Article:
Iowa Caucus: The Orange Bowl Effect
It's a pollster's worst nightmare. This year's Republican and Democratic Iowa caucuses have been forced to take place so early that not only will the Jan. 3 caucuses conclude the Christmas/New Year's holiday season, but they will also happen on the same day that one of the top Bowl Championship Series college football games airs on national TV.
Instead of the usual screening question of, "Are you likely to vote?" pollsters and politicians may be asking, "Are you likely to be in town?" or, "Given the choice, do you plan to go out in the freezing cold to the local community center and choose between candidates, or would you rather stay inside your warm house and watch the Orange Bowl on TV?"
Wow, what a mess.
This is why the polling of the Iowa caucuses is of little importance so far. Although it's still relevant for serious discussion, even hardcore political observers like Iowa talk-radio pundit Republican Jamie Johnson see their state's two caucuses as more of "a winnowing out" of weaker candidates than a crowning of a sure-thing nominee.
Of course, Iowa hasn't always been the dead-on indicator of eventual presidential nominees anyway. In fact, until the years of the Bush-Clinton dynasties, Iowa often proved to be a poor predictor.
Many forget that Iowa rejected Ronald Reagan in 1980, and instead chose George H.W. Bush. In 1988, the state GOP chose Bob Dole over the very same Bush who went on the win the presidency. And in 1996, eventual nominee Bob Dole came close to being knocked off in Iowa by Pat Buchanan.
It hasn't been much easier for past Democratic nominees in Iowa. Consider that Bill Clinton got just 3 percent of the vote in the 1992 Iowa caucus before going on to win the presidential election later that year. Four years before that, the Democrat's eventual nominee, Mike Dukakis, came in third place in Iowa.
Much of the national media are trying to convince us that the Iowa caucuses, because they're being held even earlier than usual this year, will be more important than ever in determining the nominees of the respective parties. That's probably the exact reverse of the real situation.
Iowa has been marginalized by being forced into the position of being neither a make nor a break, but more likely a bit of a potential flake. Florida's decision to move its huge primary up to Jan. 29 from March has inaugurated a march of other key states to move up their own primaries, too.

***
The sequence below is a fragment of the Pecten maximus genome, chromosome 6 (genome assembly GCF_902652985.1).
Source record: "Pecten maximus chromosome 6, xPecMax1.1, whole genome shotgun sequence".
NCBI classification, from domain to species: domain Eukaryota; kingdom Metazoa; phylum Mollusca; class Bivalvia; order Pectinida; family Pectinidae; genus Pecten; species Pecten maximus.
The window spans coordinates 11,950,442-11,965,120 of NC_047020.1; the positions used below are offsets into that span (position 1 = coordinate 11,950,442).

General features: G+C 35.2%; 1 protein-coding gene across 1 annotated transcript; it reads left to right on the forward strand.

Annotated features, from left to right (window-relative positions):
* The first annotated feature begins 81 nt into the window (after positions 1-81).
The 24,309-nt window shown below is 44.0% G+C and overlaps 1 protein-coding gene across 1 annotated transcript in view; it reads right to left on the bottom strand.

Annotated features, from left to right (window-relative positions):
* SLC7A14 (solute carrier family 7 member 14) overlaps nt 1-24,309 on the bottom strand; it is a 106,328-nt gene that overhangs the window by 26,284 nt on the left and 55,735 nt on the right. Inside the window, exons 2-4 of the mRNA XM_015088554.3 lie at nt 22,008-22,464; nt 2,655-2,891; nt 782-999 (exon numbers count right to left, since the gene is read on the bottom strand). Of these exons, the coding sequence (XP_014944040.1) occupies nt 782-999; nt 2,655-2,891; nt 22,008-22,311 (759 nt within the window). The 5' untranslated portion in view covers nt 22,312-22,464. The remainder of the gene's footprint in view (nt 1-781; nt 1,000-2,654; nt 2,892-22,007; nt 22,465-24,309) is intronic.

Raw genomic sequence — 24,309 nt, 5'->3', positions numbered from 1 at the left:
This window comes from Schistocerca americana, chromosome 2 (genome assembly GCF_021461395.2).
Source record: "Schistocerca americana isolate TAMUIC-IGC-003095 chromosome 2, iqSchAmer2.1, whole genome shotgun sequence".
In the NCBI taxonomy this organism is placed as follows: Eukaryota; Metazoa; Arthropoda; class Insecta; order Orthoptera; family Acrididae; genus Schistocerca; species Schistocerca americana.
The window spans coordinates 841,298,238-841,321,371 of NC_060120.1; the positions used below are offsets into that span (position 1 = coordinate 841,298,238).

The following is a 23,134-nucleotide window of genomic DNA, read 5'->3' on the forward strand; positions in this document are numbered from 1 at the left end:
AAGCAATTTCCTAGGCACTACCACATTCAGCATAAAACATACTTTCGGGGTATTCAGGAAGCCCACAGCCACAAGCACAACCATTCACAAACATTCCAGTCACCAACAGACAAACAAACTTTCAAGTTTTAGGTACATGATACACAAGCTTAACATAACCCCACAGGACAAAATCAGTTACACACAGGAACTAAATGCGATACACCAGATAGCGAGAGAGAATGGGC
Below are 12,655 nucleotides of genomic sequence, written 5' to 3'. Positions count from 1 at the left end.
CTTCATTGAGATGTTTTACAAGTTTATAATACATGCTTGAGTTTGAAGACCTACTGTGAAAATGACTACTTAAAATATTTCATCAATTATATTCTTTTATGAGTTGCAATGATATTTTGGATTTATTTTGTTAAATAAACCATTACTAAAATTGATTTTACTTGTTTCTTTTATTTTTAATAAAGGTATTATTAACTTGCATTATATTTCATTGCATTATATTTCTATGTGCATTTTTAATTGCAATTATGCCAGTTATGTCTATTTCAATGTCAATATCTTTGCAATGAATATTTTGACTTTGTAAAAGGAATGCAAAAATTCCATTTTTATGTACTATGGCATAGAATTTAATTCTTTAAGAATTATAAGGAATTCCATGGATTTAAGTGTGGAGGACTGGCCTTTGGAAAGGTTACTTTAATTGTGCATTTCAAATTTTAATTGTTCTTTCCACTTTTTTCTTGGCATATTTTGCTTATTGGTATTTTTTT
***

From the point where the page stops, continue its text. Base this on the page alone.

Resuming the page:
As a result, if you look at politics not as a Beltway groupie, but as just plain folks like us, this question suddenly looms: Who in their right mind will be around in the middle of the week after New Year's, and be willing to brave the elements, plus skip watching on TV one of the nation's top sporting events, all in order to vote in a caucus?
On the Republican side, conventional wisdom is that only the most devoted Iowans will be able to resist the comforts of home and a potentially great Bowl game.
But I'm not convinced the conventional wisdom is truly wise here. It could just as well be that the GOP's rank-and-file establishment — fiscal and foreign policy conservatives, let's say — might be the ones who just say no to the Orange Bowl.
The truth is that we just don't know because there's no exact precedent to this year's situation.
On the Democratic side, things become even more complicated. Democratic candidates must receive at least 15 percent of the vote at an individual caucus to remain in contention. If they don't, their supporters have to move physically to a different side of the room and then choose from one of the remaining candidates.
Insiders tell us that among those currently polling at less than 15 percent, Bill Richardson's supporters are more likely to go to Hillary Clinton, while Joe Biden's base leans more toward Barack Obama. To complicate things further, former Sen. John Edwards' support comes in great part from union members, a heavily male — and football-loving — crowd.
In other words, thanks to the new timing of the Iowa caucuses and their collision with the Orange Bowl, both parties' caucuses might experience a political Fruit-Basket-Turnover. And that means that some more populated states, especially South Carolina and Florida, will likely play a greater role in determining who will be the Republican and Democratic frontrunners heading into the closest thing America has to a national presidential primary, Feb. 5's "Tsunami Tuesday."
Matt Towery served as the chairman of former Speaker Newt Gingrich's political organization from 1992 until Gingrich left Congress. He is a former Georgia state representative, the author of several books and currently heads the polling and political information firm InsiderAdvantage. To find out more about Matthew Towery and read features by other Creators Syndicate writers and cartoonists, visit the Creators Syndicate website at www.creators.com.
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